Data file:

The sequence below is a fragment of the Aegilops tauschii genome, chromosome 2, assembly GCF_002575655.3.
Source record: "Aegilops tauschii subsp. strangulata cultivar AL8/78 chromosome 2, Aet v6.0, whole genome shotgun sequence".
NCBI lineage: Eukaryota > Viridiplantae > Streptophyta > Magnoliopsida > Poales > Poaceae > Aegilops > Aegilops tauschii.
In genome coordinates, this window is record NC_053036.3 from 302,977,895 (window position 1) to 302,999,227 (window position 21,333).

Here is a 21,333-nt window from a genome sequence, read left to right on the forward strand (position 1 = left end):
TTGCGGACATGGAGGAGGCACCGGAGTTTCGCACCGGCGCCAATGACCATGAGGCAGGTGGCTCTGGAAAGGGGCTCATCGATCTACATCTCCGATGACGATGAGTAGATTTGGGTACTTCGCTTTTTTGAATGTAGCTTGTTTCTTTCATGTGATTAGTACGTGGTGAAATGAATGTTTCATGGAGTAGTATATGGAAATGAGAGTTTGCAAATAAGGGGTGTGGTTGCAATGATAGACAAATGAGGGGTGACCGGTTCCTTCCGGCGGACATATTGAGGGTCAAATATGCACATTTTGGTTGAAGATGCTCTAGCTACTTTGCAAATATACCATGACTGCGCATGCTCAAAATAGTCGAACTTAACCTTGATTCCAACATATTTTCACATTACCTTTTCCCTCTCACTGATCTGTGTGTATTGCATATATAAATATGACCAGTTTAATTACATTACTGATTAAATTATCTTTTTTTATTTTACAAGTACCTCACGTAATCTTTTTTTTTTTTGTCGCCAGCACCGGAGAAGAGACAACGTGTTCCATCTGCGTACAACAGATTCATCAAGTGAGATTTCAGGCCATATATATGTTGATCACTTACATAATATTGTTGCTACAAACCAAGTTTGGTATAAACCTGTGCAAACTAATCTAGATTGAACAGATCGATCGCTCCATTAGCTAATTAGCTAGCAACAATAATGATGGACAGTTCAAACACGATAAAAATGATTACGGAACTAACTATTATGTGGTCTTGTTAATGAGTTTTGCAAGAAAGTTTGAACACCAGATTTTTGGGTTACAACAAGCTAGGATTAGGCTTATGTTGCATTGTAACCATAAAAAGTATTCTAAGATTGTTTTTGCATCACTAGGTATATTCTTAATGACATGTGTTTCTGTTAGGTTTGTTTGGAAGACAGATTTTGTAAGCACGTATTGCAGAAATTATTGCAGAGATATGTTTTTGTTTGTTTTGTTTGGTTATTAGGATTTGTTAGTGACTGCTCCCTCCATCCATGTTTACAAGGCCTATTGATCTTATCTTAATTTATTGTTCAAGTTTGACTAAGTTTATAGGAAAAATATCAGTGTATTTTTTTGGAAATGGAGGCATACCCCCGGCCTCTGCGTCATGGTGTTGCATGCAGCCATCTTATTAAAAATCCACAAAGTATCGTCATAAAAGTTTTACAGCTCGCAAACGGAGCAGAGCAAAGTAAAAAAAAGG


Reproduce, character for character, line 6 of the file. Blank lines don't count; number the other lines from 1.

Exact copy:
TTGCGGACATGGAGGAGGCACCGGAGTTTCGCACCGGCGCCAATGACCATGAGGCAGGTGGCTCTGGAAAGGGGCTCATCGATCTACATCTCCGATGACGATGAGTAGATTTGGGTACTTCGCTTTTTTGAATGTAGCTTGTTTCTTTCATGTGATTAGTACGTGGTGAAATGAATGTTTCATGGAGTAGTATATGGAAATGAGAGTTTGCAAATAAGGGGTGTGGTTGCAATGATAGACAAATGAGGGGTGACCGGTTCCTTCCGGCGGACATATTGAGGGTCAAATATGCACATTTTGGTTGAAGATGCTCTAGCTACTTTGCAAATATACCATGACTGCGCATGCTCAAAATAGTCGAACTTAACCTTGATTCCAACATATTTTCACATTACCTTTTCCCTCTCACTGATCTGTGTGTATTGCATATATAAATATGACCAGTTTAATTACATTACTGATTAAATTATCTTTTTTTATTTTACAAGTACCTCACGTAATCTTTTTTTTTTTTGTCGCCAGCACCGGAGAAGAGACAACGTGTTCCATCTGCGTACAACAGATTCATCAAGTGAGATTTCAGGCCATATATATGTTGATCACTTACATAATATTGTTGCTACAAACCAAGTTTGGTATAAACCTGTGCAAACTAATCTAGATTGAACAGATCGATCGCTCCATTAGCTAATTAGCTAGCAACAATAATGATGGACAGTTCAAACACGATAAAAATGATTACGGAACTAACTATTATGTGGTCTTGTTAATGAGTTTTGCAAGAAAGTTTGAACACCAGATTTTTGGGTTACAACAAGCTAGGATTAGGCTTATGTTGCATTGTAACCATAAAAAGTATTCTAAGATTGTTTTTGCATCACTAGGTATATTCTTAATGACATGTGTTTCTGTTAGGTTTGTTTGGAAGACAGATTTTGTAAGCACGTATTGCAGAAATTATTGCAGAGATATGTTTTTGTTTGTTTTGTTTGGTTATTAGGATTTGTTAGTGACTGCTCCCTCCATCCATGTTTACAAGGCCTATTGATCTTATCTTAATTTATTGTTCAAGTTTGACTAAGTTTATAGGAAAAATATCAGTGTATTTTTTTGGAAATGGAGGCATACCCCCGGCCTCTGCGTCATGGTGTTGCATGCAGCCATCTTATTAAAAATCCACAAAGTATCGTCATAAAAGTTTTACAGCTCGCAAACGGAGCAGAGCAAAGTAAAAAAAAGG